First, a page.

Identification, Satisfactory Evidence
1. The customer is personally known to the notary, not a casual acquaintance or a recognized famous person.
2. The customer shows a current identification card or document, issued by the US federal government, a state government entity or a Native American Tribal ID, containing a photograph and signature of the signer. This may include a military ID, merchant mariner ID, US passport, government employee ID, driver’s license, state-issued ID, or county issued ID, such as a concealed carry weapons permit.
3. A sworn statement of a credible witness who is personally known to the notary and who states that he/she knows the signer.
Notaries should also use reasonable care to identify a person serving as an agent, trustee, or corporate officer, signing on behalf of another person or entity.
Unacceptable forms of primary identification include a birth certificate, Social Security card, the latest version of military ID (no signature), rent or utility receipts, and ID from Mexico including a Matricula Consular or Border Crossing Card.
Note: Different rules for acceptable forms of identification are used when notarizing an affidavit on a circulated petition under CRS 1-1-104(19.5). Personal knowledge and a credible witness are not acceptable methods of identification for the petition circulator. The address on the ID, if shown, must be in Colorado.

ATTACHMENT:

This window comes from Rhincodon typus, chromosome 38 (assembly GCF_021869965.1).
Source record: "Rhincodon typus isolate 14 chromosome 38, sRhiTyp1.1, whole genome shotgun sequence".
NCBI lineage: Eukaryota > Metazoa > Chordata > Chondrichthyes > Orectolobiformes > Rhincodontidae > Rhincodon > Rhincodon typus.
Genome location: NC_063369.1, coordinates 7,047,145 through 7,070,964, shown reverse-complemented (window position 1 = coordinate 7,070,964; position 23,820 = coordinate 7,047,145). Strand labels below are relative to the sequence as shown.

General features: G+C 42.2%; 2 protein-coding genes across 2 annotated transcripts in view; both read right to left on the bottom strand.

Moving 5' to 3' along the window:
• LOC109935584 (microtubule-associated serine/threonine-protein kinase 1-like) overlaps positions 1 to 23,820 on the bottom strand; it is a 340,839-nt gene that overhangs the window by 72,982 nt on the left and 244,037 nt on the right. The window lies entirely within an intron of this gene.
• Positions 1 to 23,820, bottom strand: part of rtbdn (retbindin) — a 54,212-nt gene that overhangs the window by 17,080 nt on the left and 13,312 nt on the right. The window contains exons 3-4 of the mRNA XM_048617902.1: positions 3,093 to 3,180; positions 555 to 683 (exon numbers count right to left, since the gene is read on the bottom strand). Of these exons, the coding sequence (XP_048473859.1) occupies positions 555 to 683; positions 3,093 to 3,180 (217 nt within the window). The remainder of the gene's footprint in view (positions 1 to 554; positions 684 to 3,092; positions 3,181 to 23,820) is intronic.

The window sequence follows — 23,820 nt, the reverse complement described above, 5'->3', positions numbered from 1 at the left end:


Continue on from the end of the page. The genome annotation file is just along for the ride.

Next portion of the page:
The name on the document should be equal to, or less than, not more than, the name on the ID. For example, if the name on the document is James Andrew Smith, but the name on the ID is James Smith, additional evidence is required to show the middle name of Andrew.
As a secondary ID, some credit cards include a photo and a signature.
As a best practice, the notary should also take a thumbprint of the customer. This provides evidence that the customer met face to face with the notary, and is a deterrent to criminals.
The primary role of a notary is to prevent fraud. The notary should use reasonable care to verify the identity of the customer.